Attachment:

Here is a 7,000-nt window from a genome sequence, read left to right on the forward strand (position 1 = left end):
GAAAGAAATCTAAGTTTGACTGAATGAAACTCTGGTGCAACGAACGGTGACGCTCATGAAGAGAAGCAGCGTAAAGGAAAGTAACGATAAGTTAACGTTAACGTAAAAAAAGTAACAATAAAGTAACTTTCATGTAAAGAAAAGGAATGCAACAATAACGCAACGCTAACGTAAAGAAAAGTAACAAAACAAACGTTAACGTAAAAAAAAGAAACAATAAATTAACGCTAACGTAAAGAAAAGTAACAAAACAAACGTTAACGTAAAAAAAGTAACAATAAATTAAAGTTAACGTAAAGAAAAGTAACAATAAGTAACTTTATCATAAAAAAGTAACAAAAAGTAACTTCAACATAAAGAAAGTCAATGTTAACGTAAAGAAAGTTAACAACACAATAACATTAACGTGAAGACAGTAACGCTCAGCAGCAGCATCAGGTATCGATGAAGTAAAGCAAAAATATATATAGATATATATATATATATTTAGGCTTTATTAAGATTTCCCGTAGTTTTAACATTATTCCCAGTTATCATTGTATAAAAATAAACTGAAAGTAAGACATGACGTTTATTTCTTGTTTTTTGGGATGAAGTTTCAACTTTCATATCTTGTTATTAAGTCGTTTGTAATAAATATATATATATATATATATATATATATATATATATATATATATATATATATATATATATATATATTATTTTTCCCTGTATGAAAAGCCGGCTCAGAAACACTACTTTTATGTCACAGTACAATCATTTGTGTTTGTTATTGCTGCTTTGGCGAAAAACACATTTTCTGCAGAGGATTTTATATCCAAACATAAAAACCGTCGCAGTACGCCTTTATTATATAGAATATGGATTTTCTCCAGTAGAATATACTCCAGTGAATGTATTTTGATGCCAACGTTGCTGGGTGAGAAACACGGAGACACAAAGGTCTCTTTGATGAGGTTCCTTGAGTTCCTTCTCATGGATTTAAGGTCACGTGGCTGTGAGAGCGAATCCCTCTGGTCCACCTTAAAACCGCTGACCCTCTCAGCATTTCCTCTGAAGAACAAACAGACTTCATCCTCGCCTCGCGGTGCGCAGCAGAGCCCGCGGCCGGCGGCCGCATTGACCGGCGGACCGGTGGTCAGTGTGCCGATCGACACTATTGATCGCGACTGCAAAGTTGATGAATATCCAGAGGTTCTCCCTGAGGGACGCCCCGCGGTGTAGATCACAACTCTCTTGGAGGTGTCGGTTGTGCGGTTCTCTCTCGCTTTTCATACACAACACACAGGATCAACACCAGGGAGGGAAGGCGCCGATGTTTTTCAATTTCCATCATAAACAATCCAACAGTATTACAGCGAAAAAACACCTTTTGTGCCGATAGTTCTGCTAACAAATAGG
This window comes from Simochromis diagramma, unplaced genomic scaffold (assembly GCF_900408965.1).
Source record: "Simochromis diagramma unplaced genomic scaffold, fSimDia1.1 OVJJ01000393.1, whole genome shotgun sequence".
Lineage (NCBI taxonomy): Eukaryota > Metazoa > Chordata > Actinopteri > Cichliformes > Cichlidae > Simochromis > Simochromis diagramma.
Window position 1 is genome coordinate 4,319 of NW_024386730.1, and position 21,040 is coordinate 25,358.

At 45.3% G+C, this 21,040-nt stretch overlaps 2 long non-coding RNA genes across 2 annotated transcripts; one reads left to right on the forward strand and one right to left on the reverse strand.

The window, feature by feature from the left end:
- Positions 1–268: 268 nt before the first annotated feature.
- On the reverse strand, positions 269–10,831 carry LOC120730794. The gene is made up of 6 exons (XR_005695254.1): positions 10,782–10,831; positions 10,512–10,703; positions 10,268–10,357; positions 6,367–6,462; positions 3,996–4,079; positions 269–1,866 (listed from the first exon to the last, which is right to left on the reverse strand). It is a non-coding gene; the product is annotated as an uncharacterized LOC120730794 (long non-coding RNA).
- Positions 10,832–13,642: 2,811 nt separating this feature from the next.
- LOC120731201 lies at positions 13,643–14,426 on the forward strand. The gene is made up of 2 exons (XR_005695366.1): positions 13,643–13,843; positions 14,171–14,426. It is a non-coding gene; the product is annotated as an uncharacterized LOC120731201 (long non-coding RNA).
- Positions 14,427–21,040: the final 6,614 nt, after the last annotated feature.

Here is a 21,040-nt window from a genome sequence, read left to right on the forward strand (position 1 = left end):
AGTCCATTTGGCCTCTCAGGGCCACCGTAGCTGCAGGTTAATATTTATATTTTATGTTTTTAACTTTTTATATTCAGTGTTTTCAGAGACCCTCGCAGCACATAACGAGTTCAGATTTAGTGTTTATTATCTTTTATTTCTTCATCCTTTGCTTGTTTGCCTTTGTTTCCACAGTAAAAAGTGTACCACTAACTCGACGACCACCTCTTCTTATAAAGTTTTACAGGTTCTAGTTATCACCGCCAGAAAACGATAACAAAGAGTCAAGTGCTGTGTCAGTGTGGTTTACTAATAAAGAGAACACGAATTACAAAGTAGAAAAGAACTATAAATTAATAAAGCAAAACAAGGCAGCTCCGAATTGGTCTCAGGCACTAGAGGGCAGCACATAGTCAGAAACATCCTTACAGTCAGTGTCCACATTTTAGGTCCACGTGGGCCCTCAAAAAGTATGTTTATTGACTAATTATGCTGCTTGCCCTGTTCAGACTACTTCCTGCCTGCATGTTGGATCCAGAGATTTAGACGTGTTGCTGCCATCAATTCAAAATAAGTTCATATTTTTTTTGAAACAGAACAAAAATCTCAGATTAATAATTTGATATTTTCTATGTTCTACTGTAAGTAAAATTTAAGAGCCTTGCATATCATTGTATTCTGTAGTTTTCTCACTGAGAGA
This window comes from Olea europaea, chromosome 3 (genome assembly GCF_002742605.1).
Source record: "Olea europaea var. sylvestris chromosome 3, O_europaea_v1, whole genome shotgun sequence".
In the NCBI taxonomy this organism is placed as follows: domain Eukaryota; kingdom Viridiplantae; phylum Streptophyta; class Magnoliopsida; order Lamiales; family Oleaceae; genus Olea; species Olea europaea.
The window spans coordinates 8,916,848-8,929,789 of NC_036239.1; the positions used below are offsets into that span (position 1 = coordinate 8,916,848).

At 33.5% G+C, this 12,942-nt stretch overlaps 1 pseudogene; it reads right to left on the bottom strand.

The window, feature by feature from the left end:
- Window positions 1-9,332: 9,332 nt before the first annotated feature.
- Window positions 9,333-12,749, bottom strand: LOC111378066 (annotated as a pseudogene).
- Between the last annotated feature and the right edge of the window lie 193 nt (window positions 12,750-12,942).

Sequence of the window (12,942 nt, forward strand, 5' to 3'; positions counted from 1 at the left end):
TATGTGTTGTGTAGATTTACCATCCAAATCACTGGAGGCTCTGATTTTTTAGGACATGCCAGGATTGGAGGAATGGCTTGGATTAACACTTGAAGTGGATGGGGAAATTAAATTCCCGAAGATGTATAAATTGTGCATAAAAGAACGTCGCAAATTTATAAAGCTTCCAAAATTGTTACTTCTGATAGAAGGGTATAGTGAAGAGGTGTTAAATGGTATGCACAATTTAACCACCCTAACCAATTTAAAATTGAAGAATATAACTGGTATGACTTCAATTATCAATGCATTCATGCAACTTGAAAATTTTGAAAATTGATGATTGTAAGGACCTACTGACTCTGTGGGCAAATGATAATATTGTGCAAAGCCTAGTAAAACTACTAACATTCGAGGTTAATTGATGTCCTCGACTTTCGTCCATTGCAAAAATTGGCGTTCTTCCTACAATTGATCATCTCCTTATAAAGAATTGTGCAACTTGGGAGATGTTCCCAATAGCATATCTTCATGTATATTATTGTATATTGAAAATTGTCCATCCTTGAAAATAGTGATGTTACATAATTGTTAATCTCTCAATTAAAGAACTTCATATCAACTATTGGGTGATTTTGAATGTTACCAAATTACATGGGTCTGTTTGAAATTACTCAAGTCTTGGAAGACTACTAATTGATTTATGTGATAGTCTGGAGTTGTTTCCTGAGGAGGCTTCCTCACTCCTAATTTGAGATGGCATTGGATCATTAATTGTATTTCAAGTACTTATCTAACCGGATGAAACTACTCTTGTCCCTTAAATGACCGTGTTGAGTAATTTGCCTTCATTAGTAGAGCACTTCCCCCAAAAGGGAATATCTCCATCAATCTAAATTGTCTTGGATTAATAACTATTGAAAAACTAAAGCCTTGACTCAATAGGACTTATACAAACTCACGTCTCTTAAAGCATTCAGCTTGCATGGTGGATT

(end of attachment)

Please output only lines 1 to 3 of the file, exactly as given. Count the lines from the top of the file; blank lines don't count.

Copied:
Here is a 7,000-nt window from a genome sequence, read left to right on the forward strand (position 1 = left end):
GAAAGAAATCTAAGTTTGACTGAATGAAACTCTGGTGCAACGAACGGTGACGCTCATGAAGAGAAGCAGCGTAAAGGAAAGTAACGATAAGTTAACGTTAACGTAAAAAAAGTAACAATAAAGTAACTTTCATGTAAAGAAAAGGAATGCAACAATAACGCAACGCTAACGTAAAGAAAAGTAACAAAACAAACGTTAACGTAAAAAAAAGAAACAATAAATTAACGCTAACGTAAAGAAAAGTAACAAAACAAACGTTAACGTAAAAAAAGTAACAATAAATTAAAGTTAACGTAAAGAAAAGTAACAATAAGTAACTTTATCATAAAAAAGTAACAAAAAGTAACTTCAACATAAAGAAAGTCAATGTTAACGTAAAGAAAGTTAACAACACAATAACATTAACGTGAAGACAGTAACGCTCAGCAGCAGCATCAGGTATCGATGAAGTAAAGCAAAAATATATATAGATATATATATATATATTTAGGCTTTATTAAGATTTCCCGTAGTTTTAACATTATTCCCAGTTATCATTGTATAAAAATAAACTGAAAGTAAGACATGACGTTTATTTCTTGTTTTTTGGGATGAAGTTTCAACTTTCATATCTTGTTATTAAGTCGTTTGTAATAAATATATATATATATATATATATATATATATATATATATATATATATATATATATATATATATATATTATTTTTCCCTGTATGAAAAGCCGGCTCAGAAACACTACTTTTATGTCACAGTACAATCATTTGTGTTTGTTATTGCTGCTTTGGCGAAAAACACATTTTCTGCAGAGGATTTTATATCCAAACATAAAAACCGTCGCAGTACGCCTTTATTATATAGAATATGGATTTTCTCCAGTAGAATATACTCCAGTGAATGTATTTTGATGCCAACGTTGCTGGGTGAGAAACACGGAGACACAAAGGTCTCTTTGATGAGGTTCCTTGAGTTCCTTCTCATGGATTTAAGGTCACGTGGCTGTGAGAGCGAATCCCTCTGGTCCACCTTAAAACCGCTGACCCTCTCAGCATTTCCTCTGAAGAACAAACAGACTTCATCCTCGCCTCGCGGTGCGCAGCAGAGCCCGCGGCCGGCGGCCGCATTGACCGGCGGACCGGTGGTCAGTGTGCCGATCGACACTATTGATCGCGACTGCAAAGTTGATGAATATCCAGAGGTTCTCCCTGAGGGACGCCCCGCGGTGTAGATCACAACTCTCTTGGAGGTGTCGGTTGTGCGGTTCTCTCTCGCTTTTCATACACAACACACAGGATCAACACCAGGGAGGGAAGGCGCCGATGTTTTTCAATTTCCATCATAAACAATCCAACAGTATTACAGCGAAAAAACACCTTTTGTGCCGATAGTTCTGCTAACAAATAGG
This window comes from Simochromis diagramma, unplaced genomic scaffold (assembly GCF_900408965.1).